Updated: May 19
Bones are part of a fresh food diet, they provide both mental and physical enrichment as well as the obvious dental benefits. I think we have all heard at some point that dogs shouldn't eat bones because they could damage their teeth but that's a pretty broad statement - it often comes from Vets who spend their days working with dog owners who have given inappropriate types of bones to their dogs or didn't supervise their dogs whilst eating bones.
In early 2020, there was a study released called Evaluation of teeth injuries in Beagle dogs caused by autoclaved beef bones used as a chewing item to remove dental calculus - this study evaluated the impact of bone mastication on the dental roots, enamel, and gingiva of dogs.
The outcome was as follows:
Bones were highly effective for DC (Dental calculus) removal and gingival inflammation reduction.
Despite the hardness of bones, no lesions or teeth root and enamel fracture, or esophageal or intestinal obstructions—complications related to bone ingestion—were noted.
However, SB (spongy bone i.e. femur bone) showed some gingival lesions (n = 4) and bone remnants between teeth (n = 2). Gingival lesions were caused by the daily and continuous supply of new pieces of bone for 13 days. Specific pieces of bone should be used for oral home care programs because they shortly remove almost 90% of DC, allowing longer intervals between periodontal cleaning procedures.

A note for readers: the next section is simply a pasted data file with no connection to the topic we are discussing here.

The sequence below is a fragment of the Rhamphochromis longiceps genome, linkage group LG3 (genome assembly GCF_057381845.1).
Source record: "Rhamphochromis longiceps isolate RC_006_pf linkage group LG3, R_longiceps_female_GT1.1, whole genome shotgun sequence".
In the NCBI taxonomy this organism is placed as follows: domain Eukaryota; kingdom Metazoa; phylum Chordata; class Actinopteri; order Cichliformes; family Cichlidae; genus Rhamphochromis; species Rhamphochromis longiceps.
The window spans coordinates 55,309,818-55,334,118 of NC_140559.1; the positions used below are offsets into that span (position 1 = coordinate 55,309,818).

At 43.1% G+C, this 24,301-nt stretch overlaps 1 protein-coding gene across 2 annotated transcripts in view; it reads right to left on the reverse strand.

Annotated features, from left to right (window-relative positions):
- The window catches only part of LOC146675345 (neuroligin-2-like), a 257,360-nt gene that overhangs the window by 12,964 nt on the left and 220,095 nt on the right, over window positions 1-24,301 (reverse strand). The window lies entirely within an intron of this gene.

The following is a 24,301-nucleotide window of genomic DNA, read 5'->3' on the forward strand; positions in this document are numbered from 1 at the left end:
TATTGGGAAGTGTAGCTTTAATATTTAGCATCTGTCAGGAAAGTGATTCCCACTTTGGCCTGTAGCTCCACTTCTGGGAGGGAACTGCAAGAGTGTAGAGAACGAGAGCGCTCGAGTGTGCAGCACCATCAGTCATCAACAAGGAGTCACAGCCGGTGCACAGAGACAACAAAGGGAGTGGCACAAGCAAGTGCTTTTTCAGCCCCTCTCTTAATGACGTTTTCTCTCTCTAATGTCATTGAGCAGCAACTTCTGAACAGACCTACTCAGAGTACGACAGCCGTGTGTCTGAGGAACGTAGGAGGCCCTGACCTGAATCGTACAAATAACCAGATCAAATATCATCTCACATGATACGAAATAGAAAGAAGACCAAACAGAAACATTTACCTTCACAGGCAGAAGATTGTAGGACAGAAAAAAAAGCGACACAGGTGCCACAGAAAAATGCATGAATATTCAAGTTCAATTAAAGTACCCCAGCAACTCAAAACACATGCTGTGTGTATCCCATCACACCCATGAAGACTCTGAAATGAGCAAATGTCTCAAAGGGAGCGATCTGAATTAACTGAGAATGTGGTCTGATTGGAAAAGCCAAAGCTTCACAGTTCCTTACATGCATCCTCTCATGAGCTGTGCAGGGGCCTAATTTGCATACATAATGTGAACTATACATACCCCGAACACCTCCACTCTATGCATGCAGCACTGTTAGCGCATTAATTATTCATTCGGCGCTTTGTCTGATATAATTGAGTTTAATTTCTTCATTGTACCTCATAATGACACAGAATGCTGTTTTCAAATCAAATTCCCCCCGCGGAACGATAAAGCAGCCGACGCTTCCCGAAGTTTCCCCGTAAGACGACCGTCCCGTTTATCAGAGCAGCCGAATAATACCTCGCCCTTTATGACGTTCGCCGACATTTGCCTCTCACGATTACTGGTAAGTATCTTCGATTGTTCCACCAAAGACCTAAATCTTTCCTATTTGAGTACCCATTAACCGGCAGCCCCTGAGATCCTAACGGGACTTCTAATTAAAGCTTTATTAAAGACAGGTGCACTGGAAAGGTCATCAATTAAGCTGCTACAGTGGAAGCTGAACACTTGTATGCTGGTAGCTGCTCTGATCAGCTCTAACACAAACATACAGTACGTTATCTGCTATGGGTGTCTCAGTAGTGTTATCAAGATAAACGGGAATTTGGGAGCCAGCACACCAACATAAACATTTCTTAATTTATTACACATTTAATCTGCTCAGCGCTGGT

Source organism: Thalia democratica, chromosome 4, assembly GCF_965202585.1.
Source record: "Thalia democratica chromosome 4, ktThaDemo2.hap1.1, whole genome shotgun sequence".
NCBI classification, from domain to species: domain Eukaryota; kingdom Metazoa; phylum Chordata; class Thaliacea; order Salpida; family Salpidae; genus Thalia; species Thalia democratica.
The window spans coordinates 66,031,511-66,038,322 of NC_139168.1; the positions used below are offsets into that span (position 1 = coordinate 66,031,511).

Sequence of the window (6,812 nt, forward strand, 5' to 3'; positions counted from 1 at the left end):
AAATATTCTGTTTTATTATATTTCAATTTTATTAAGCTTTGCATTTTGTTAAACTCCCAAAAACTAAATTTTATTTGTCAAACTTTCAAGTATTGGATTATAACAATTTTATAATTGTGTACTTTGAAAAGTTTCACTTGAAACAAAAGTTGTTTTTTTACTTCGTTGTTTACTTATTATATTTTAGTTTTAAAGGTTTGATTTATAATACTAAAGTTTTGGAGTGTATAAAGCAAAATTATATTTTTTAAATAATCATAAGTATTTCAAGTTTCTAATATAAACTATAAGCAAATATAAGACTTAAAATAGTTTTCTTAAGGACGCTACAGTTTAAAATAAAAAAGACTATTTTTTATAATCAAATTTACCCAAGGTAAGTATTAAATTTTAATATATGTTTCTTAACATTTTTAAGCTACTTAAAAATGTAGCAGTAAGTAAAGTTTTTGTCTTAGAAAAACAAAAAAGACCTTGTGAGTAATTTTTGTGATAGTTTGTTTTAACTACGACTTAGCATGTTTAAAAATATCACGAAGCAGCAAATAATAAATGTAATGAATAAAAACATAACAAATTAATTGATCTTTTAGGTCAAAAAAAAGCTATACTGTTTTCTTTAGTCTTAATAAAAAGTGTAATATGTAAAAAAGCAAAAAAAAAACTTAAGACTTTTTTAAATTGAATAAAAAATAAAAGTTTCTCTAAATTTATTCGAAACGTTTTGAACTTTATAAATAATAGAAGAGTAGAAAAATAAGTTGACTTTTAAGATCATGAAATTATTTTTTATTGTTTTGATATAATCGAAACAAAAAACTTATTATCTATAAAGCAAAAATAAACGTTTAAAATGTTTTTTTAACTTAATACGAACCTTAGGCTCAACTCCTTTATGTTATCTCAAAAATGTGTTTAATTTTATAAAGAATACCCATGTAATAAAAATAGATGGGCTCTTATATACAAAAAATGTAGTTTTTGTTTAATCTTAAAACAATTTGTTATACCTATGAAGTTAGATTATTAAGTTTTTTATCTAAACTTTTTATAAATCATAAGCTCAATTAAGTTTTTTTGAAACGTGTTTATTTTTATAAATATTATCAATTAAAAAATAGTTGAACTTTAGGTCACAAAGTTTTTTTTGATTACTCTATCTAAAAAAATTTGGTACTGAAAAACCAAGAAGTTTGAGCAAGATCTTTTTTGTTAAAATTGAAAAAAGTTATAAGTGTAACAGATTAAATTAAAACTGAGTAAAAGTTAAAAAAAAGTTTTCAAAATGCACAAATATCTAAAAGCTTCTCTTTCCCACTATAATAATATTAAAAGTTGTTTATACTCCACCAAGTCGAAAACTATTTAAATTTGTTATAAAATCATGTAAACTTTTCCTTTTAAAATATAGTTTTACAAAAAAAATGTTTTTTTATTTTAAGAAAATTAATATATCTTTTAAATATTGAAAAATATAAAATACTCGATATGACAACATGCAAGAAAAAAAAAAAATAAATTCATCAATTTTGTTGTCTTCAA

Both the types of bones used in this study were highly effective in removing dental calculus. Bones used were cortical bone (CB) and Spongy Bone (SB). The SB allows the teeth to penetrate in the matrix, thereby increasing the surface contact between the tooth and bone and promoting sufficient friction to remove thick deposits of calculus in a few days. Conversely, the CB, owing to its hardness, requires more time and mechanical work to promote similar cleaning. The consistency and porosity of SB allowed greater mechanical action, facilitating breakage, which justifies the presence of bone between the teeth in two dogs in our study. The permanence of these pieces may produce a foreign body reaction in a long-term, causing damage to the health of these animals.
The masticatory behavior of dogs interfered with the dental calculus removal. Dogs preferred to use premolar and molar teeth to chew than the canine teeth. This is because of the different functions assigned to the teeth according to their morphology. Premolar and molar teeth (the back teeth) are responsible for mastication and grinding because they have a broad and flat surface, whereas canines serve (the vampire pointy teeth) to seize and tear the food.